Our website use cookies to improve and personalize your experience and to display advertisements(if any). Our website may also include cookies from third parties like Google Adsense, Google Analytics, Youtube. By using the website, you consent to the use of cookies. We have updated our Privacy Policy. Please click on the button to check our Privacy Policy.

UK government agrees to give parliament vote on any breach of Brexit divorce deal

Reading Time: 2 minutes

British Prime Minister Boris Johnson on Wednesday evening agreed a compromise with rebels in his party, giving parliament the final say on whether powers in a new bill that would breach the Brexit divorce deal can be used.

A statement issued on behalf of the government and some lawmakers who had threatened to vote down the bill said ministers had agreed to an amendment which would place limits on the ability to use the powers it contains.

The head of the European Commission said on Wednesday the chances of reaching a trade deal with Britain were fading by the day as the British government pushes ahead with moves that would breach their divorce treaty.

The British government announced draft legislation last week which it acknowledges would violate its international legal obligations and undercut parts of the divorce deal it signed before Britain formally left the European Union in January.

Brussels wants Prime Minister Boris Johnson to scrap what is known as the Internal Market Bill, saying it could sink talks on future trade arrangements before Britain finally leaves the EU’s orbit when a status quo transition period ends in December.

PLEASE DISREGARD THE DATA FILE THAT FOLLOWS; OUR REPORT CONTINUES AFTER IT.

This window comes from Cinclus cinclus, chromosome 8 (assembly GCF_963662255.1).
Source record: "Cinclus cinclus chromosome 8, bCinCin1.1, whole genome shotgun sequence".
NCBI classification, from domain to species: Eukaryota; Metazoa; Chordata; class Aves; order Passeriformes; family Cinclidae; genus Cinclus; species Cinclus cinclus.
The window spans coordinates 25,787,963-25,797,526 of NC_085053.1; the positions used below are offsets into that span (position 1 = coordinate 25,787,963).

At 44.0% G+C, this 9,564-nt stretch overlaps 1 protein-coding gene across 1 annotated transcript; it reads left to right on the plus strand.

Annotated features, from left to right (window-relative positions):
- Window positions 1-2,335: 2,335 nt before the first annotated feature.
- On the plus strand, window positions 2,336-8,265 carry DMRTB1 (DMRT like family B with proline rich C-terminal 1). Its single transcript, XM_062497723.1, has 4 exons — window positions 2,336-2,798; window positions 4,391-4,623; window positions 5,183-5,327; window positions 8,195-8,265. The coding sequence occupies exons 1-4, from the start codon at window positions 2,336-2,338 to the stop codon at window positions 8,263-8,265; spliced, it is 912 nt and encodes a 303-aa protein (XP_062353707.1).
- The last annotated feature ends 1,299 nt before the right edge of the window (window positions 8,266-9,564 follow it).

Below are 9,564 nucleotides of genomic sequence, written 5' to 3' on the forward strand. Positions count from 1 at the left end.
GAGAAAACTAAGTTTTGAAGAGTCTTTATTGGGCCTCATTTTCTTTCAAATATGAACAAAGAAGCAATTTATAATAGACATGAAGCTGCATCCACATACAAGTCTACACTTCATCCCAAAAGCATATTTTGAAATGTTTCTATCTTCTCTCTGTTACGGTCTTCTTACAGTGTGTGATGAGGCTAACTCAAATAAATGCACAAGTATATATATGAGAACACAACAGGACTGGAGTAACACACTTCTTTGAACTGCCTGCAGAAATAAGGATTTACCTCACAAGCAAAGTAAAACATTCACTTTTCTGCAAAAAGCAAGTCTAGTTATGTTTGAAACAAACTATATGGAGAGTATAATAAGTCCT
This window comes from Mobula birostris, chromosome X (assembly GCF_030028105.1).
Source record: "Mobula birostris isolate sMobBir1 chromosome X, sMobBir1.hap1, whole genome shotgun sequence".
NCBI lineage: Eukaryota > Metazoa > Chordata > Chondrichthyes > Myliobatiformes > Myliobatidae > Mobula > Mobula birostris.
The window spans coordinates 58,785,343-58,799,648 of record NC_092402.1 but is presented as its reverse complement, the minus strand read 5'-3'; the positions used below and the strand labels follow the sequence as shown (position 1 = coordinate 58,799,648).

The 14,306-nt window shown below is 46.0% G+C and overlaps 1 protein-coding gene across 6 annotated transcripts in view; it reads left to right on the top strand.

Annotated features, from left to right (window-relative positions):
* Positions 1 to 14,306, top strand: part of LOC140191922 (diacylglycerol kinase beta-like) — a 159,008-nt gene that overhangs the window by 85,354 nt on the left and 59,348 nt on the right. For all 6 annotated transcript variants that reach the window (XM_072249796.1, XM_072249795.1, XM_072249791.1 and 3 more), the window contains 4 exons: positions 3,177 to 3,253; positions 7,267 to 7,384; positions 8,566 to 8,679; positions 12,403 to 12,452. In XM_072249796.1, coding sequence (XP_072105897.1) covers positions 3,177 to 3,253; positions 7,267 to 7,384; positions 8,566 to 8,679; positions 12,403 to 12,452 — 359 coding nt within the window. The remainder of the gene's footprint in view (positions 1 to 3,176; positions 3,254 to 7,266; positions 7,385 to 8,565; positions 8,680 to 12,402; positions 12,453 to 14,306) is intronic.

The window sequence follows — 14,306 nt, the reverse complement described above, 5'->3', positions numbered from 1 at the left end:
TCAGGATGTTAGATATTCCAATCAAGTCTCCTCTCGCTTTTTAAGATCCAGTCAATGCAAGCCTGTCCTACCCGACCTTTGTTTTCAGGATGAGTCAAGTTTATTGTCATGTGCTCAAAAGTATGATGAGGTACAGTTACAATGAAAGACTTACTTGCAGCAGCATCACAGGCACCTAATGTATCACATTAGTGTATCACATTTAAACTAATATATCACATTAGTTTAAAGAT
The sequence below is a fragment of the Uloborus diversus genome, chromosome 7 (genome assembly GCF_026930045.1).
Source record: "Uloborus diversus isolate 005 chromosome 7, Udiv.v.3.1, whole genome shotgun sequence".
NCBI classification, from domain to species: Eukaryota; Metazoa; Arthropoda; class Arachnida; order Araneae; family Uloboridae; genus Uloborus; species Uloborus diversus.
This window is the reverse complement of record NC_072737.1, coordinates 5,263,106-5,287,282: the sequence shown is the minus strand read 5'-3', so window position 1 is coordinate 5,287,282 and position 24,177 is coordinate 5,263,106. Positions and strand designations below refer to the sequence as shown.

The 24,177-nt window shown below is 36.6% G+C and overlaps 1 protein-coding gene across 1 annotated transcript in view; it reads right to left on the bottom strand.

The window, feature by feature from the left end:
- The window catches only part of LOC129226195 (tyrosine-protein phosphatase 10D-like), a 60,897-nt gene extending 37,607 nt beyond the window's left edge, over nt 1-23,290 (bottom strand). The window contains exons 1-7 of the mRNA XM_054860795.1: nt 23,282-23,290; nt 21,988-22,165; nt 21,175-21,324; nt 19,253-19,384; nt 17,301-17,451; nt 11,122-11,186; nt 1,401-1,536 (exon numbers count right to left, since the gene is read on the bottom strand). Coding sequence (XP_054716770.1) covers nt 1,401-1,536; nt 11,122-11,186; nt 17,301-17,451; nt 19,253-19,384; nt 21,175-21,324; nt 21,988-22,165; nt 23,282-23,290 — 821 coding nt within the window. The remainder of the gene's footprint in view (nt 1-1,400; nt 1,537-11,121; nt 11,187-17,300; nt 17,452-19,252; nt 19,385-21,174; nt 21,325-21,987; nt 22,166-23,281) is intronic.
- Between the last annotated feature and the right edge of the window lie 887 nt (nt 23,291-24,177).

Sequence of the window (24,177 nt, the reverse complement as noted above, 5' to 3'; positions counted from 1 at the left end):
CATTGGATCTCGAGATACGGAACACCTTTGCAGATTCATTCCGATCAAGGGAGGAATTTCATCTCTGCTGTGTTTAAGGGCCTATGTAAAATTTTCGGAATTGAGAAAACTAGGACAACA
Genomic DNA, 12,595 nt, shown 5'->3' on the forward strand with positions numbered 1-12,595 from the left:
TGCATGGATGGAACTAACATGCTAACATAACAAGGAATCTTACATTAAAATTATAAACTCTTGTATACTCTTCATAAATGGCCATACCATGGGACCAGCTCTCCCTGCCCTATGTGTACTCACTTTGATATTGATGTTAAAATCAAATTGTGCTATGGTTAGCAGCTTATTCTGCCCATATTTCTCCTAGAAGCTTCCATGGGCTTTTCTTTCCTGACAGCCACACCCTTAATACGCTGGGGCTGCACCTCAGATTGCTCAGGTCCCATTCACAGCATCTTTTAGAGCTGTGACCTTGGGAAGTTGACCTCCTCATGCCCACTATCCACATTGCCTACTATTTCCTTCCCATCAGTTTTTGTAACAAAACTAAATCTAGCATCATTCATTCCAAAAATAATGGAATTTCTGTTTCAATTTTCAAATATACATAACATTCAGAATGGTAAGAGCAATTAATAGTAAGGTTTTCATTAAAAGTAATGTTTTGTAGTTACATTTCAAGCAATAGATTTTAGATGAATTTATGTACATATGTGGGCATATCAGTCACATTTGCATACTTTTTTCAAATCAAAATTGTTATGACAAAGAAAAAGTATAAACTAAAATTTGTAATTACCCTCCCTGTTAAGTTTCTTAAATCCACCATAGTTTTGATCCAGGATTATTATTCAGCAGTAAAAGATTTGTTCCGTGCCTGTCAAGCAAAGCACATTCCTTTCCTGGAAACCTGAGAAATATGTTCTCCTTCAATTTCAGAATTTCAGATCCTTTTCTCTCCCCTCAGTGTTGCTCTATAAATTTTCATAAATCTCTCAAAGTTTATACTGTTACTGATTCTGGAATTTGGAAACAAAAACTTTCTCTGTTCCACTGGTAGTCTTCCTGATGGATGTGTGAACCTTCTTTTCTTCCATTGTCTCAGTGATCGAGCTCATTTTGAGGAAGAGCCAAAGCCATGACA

Johnson has refused.

“With every day that passes, the chances of a timely agreement do start to fade,” said Ursula von der Leyen, President of the European Commission, the EU executive.

In a speech to the European Parliament, she said the divorce agreement “cannot be unilaterally changed, disregarded or dis-applied”.

Johnson has said the bill was essential to counter “absurd” threats from Brussels including that London be required to put up trade barriers between Britain and its province of Northern Ireland and that the EU would impose a food blockade. Such steps, he said, would threaten the unity of the United Kingdom.

Asked on Wednesday if the EU was negotiating in good faith, Johnson said: “I don’t believe they are.”

“Perhaps they will prove my suspicions wrong,” Johnson said.

Earlier, Britain’s Northern Ireland minister Brandon Lewis told parliament he stood by remarks he made last week that the bill would “break international law in a very specific and limited way”.

However in a sign of continuing unease with the plans, Scotland’s top law adviser to the British government, Richard Keen, quit his role, saying he could not reconcile his legal obligations with the government’s policy intentions.

His resignation comes after the head of the British government’s legal department quit last week over the issue.

%d bloggers like this: